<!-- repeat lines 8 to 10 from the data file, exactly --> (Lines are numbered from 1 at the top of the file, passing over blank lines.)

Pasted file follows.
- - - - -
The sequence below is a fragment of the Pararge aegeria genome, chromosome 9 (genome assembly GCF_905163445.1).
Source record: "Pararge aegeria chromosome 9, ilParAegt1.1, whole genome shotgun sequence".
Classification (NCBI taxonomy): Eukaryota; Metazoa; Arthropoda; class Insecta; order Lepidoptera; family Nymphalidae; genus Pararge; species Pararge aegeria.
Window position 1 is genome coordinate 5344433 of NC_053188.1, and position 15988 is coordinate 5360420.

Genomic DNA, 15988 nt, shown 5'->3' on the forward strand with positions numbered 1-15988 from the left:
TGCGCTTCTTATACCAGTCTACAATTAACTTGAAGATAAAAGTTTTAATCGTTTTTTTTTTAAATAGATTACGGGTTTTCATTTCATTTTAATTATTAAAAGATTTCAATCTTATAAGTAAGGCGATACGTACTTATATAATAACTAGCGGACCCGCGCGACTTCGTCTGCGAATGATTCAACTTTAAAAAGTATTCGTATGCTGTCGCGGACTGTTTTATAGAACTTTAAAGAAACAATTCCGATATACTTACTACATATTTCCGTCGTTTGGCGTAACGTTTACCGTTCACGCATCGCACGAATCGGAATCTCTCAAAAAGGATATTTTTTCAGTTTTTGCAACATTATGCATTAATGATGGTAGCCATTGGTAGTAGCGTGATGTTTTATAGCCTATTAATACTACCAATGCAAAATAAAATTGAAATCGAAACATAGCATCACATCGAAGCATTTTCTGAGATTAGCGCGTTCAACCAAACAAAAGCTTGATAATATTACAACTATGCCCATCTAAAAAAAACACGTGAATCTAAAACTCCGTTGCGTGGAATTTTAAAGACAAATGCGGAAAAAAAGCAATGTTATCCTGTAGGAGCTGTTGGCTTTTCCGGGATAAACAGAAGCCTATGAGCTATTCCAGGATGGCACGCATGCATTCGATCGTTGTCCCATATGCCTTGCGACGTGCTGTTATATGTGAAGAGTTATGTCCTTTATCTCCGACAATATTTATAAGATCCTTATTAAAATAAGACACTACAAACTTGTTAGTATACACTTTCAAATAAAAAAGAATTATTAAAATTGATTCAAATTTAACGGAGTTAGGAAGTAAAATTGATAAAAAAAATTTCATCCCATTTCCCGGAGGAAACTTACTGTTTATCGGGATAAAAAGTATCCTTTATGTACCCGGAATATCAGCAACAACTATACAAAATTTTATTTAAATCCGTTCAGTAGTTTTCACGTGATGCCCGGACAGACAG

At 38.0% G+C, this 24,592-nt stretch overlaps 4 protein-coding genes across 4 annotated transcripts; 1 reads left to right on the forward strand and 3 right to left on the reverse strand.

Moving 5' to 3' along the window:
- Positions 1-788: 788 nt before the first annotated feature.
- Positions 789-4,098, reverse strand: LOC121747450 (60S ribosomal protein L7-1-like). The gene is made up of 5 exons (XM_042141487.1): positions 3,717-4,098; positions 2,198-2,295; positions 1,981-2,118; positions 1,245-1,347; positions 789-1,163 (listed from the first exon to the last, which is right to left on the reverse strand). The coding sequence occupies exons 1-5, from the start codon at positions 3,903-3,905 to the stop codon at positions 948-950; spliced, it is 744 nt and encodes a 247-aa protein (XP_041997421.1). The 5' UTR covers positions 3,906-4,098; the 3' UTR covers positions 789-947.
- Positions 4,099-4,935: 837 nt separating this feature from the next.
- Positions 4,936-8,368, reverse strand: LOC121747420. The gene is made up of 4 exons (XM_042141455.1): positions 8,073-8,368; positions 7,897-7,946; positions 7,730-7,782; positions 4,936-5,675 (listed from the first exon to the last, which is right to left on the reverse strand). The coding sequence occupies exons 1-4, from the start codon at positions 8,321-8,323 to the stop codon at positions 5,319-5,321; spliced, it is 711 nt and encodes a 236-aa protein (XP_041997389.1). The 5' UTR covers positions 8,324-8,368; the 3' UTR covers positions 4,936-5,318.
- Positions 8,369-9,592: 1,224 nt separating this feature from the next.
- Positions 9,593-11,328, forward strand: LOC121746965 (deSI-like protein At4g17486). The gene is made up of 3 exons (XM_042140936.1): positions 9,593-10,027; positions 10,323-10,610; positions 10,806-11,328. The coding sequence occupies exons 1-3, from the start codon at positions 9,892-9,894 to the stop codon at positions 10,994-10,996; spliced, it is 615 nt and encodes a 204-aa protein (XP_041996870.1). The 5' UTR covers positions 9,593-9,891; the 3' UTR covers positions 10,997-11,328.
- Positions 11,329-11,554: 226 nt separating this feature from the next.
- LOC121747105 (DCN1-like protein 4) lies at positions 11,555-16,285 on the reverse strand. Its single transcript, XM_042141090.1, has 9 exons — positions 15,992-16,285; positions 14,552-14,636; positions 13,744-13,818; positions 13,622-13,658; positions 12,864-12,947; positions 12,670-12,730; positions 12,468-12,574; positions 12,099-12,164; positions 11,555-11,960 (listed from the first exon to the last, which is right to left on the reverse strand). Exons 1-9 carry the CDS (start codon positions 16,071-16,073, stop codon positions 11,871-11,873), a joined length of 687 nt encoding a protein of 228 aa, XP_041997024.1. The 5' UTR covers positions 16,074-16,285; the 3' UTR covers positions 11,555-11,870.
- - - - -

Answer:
Moving 5' to 3' along the window:
- Positions 1-788: 788 nt before the first annotated feature.
- Positions 789-4,098, reverse strand: LOC121747450 (60S ribosomal protein L7-1-like). The gene is made up of 5 exons (XM_042141487.1): positions 3,717-4,098; positions 2,198-2,295; positions 1,981-2,118; positions 1,245-1,347; positions 789-1,163 (listed from the first exon to the last, which is right to left on the reverse strand). The coding sequence occupies exons 1-5, from the start codon at positions 3,903-3,905 to the stop codon at positions 948-950; spliced, it is 744 nt and encodes a 247-aa protein (XP_041997421.1). The 5' UTR covers positions 3,906-4,098; the 3' UTR covers positions 789-947.